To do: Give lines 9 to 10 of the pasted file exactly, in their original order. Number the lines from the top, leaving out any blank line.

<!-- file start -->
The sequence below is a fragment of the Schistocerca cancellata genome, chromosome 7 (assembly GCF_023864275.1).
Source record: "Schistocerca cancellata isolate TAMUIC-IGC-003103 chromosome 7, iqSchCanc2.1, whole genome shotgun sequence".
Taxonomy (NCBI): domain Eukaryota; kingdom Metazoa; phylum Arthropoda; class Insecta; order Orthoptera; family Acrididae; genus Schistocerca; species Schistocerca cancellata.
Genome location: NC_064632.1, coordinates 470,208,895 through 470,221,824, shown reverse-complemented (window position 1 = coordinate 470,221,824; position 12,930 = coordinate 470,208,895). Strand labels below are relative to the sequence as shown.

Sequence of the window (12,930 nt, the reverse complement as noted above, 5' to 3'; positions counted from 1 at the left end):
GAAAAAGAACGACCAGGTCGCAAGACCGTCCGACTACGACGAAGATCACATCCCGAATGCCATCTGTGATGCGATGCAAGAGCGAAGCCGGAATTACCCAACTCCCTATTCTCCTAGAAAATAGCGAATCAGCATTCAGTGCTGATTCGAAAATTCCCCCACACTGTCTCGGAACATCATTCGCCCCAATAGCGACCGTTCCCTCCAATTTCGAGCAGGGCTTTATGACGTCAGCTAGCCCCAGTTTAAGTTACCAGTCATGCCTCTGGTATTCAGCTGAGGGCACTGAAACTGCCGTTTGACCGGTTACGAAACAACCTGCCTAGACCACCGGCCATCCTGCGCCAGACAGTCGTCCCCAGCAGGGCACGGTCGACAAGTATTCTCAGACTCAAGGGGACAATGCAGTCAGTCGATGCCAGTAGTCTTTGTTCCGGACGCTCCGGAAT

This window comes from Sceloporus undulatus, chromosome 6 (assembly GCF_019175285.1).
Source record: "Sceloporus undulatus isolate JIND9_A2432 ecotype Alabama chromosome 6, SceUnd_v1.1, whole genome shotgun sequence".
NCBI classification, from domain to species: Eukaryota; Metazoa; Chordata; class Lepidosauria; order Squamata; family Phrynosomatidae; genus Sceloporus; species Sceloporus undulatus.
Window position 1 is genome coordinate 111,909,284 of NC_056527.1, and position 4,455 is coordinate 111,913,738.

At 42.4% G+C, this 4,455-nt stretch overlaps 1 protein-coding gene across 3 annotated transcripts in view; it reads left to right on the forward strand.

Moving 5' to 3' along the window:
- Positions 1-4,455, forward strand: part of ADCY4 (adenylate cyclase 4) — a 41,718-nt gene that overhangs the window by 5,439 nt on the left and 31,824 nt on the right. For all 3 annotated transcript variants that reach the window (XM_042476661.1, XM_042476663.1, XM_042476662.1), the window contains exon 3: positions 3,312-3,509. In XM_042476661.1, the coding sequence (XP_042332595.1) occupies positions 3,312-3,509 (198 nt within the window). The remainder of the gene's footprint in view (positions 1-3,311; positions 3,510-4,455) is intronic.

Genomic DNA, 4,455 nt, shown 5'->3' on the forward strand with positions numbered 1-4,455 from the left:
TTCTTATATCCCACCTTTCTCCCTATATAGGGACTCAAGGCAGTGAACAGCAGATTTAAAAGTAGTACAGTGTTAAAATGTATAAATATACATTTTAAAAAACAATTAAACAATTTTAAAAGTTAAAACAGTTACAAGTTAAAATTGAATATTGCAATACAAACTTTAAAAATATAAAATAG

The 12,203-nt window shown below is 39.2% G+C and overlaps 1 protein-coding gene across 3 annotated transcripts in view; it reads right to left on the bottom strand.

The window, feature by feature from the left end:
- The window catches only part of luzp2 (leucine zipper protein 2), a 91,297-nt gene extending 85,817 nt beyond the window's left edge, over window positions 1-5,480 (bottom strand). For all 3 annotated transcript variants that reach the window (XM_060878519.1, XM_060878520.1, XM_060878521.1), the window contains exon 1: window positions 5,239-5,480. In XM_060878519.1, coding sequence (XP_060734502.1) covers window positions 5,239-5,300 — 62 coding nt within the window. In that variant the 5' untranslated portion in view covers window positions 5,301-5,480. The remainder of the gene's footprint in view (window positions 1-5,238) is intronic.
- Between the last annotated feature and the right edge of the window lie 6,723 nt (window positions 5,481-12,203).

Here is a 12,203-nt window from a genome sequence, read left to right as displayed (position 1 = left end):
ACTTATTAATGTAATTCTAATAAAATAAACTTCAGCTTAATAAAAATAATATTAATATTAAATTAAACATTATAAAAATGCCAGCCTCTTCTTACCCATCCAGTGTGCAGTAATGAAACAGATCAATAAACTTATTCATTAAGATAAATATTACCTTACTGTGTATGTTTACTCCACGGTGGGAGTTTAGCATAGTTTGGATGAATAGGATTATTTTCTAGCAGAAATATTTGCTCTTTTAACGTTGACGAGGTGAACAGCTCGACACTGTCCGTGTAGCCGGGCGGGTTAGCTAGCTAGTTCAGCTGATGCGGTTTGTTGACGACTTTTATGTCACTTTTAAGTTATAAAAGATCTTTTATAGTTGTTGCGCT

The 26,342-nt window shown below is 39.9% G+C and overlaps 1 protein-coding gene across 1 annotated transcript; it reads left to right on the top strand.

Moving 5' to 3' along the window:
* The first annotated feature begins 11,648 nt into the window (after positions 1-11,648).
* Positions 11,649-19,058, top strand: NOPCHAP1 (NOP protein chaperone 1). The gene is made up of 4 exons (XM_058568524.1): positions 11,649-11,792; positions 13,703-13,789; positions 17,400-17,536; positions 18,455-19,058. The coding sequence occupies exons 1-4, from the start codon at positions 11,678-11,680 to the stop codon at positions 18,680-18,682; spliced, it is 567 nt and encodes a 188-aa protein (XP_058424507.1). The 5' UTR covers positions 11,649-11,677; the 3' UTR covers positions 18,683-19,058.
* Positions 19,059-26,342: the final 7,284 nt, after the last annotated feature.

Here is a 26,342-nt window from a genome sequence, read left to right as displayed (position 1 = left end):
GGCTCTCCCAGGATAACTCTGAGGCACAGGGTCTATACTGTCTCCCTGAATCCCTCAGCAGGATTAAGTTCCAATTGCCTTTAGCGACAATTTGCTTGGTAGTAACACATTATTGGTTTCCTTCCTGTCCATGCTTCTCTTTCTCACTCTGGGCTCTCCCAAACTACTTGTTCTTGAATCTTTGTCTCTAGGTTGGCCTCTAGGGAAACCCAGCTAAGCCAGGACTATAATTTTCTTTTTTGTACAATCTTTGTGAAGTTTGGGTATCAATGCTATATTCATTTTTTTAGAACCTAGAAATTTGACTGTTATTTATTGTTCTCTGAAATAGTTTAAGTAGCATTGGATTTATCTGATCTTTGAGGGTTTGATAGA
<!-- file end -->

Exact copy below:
NCBI classification, from domain to species: Eukaryota; Metazoa; Chordata; class Lepidosauria; order Squamata; family Phrynosomatidae; genus Sceloporus; species Sceloporus undulatus.
Window position 1 is genome coordinate 111,909,284 of NC_056527.1, and position 4,455 is coordinate 111,913,738.